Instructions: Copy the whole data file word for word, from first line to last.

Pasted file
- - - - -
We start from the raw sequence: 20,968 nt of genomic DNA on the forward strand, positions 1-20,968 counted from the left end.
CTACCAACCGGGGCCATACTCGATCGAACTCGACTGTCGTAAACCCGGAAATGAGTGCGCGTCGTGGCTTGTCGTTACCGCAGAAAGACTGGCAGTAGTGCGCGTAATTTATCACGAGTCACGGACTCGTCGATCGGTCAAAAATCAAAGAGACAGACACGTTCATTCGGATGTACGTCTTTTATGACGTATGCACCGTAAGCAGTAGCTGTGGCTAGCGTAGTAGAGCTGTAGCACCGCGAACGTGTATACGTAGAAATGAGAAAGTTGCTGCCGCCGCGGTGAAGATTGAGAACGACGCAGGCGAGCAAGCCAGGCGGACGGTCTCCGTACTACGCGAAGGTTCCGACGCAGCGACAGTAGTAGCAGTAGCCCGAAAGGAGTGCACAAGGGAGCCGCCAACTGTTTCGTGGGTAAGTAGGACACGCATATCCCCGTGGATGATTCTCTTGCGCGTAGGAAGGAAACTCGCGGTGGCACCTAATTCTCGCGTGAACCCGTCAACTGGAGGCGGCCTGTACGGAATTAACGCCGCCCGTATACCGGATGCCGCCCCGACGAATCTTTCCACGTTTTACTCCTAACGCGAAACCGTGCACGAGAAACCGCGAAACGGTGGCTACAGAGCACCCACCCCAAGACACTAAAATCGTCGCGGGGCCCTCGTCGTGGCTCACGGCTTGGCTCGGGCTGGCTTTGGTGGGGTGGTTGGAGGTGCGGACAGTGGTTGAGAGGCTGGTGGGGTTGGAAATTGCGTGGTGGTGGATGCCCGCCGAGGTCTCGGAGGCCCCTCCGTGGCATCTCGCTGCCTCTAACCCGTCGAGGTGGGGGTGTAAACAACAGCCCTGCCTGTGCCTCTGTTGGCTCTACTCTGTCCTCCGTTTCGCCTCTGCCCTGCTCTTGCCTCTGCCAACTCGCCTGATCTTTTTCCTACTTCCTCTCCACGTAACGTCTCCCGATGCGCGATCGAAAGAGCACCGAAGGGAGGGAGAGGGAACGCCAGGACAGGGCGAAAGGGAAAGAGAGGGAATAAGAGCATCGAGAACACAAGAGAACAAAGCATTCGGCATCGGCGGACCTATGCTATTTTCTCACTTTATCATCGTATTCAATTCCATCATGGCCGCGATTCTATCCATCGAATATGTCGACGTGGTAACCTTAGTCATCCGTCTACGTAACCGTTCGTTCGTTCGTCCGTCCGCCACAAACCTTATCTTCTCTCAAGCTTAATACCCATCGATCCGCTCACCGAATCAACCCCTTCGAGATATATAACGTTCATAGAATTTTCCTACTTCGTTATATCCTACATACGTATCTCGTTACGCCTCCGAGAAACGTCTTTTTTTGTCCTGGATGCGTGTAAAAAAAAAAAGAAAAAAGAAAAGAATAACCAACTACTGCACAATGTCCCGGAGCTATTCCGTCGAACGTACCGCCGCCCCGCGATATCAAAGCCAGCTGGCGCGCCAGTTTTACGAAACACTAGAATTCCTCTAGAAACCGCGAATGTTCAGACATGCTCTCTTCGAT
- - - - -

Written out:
We start from the raw sequence: 20,968 nt of genomic DNA on the forward strand, positions 1-20,968 counted from the left end.
CTACCAACCGGGGCCATACTCGATCGAACTCGACTGTCGTAAACCCGGAAATGAGTGCGCGTCGTGGCTTGTCGTTACCGCAGAAAGACTGGCAGTAGTGCGCGTAATTTATCACGAGTCACGGACTCGTCGATCGGTCAAAAATCAAAGAGACAGACACGTTCATTCGGATGTACGTCTTTTATGACGTATGCACCGTAAGCAGTAGCTGTGGCTAGCGTAGTAGAGCTGTAGCACCGCGAACGTGTATACGTAGAAATGAGAAAGTTGCTGCCGCCGCGGTGAAGATTGAGAACGACGCAGGCGAGCAAGCCAGGCGGACGGTCTCCGTACTACGCGAAGGTTCCGACGCAGCGACAGTAGTAGCAGTAGCCCGAAAGGAGTGCACAAGGGAGCCGCCAACTGTTTCGTGGGTAAGTAGGACACGCATATCCCCGTGGATGATTCTCTTGCGCGTAGGAAGGAAACTCGCGGTGGCACCTAATTCTCGCGTGAACCCGTCAACTGGAGGCGGCCTGTACGGAATTAACGCCGCCCGTATACCGGATGCCGCCCCGACGAATCTTTCCACGTTTTACTCCTAACGCGAAACCGTGCACGAGAAACCGCGAAACGGTGGCTACAGAGCACCCACCCCAAGACACTAAAATCGTCGCGGGGCCCTCGTCGTGGCTCACGGCTTGGCTCGGGCTGGCTTTGGTGGGGTGGTTGGAGGTGCGGACAGTGGTTGAGAGGCTGGTGGGGTTGGAAATTGCGTGGTGGTGGATGCCCGCCGAGGTCTCGGAGGCCCCTCCGTGGCATCTCGCTGCCTCTAACCCGTCGAGGTGGGGGTGTAAACAACAGCCCTGCCTGTGCCTCTGTTGGCTCTACTCTGTCCTCCGTTTCGCCTCTGCCCTGCTCTTGCCTCTGCCAACTCGCCTGATCTTTTTCCTACTTCCTCTCCACGTAACGTCTCCCGATGCGCGATCGAAAGAGCACCGAAGGGAGGGAGAGGGAACGCCAGGACAGGGCGAAAGGGAAAGAGAGGGAATAAGAGCATCGAGAACACAAGAGAACAAAGCATTCGGCATCGGCGGACCTATGCTATTTTCTCACTTTATCATCGTATTCAATTCCATCATGGCCGCGATTCTATCCATCGAATATGTCGACGTGGTAACCTTAGTCATCCGTCTACGTAACCGTTCGTTCGTTCGTCCGTCCGCCACAAACCTTATCTTCTCTCAAGCTTAATACCCATCGATCCGCTCACCGAATCAACCCCTTCGAGATATATAACGTTCATAGAATTTTCCTACTTCGTTATATCCTACATACGTATCTCGTTACGCCTCCGAGAAACGTCTTTTTTTGTCCTGGATGCGTGTAAAAAAAAAAAGAAAAAAGAAAAGAATAACCAACTACTGCACAATGTCCCGGAGCTATTCCGTCGAACGTACCGCCGCCCCGCGATATCAAAGCCAGCTGGCGCGCCAGTTTTACGAAACACTAGAATTCCTCTAGAAACCGCGAATGTTCAGACATGCTCTCTTCGAT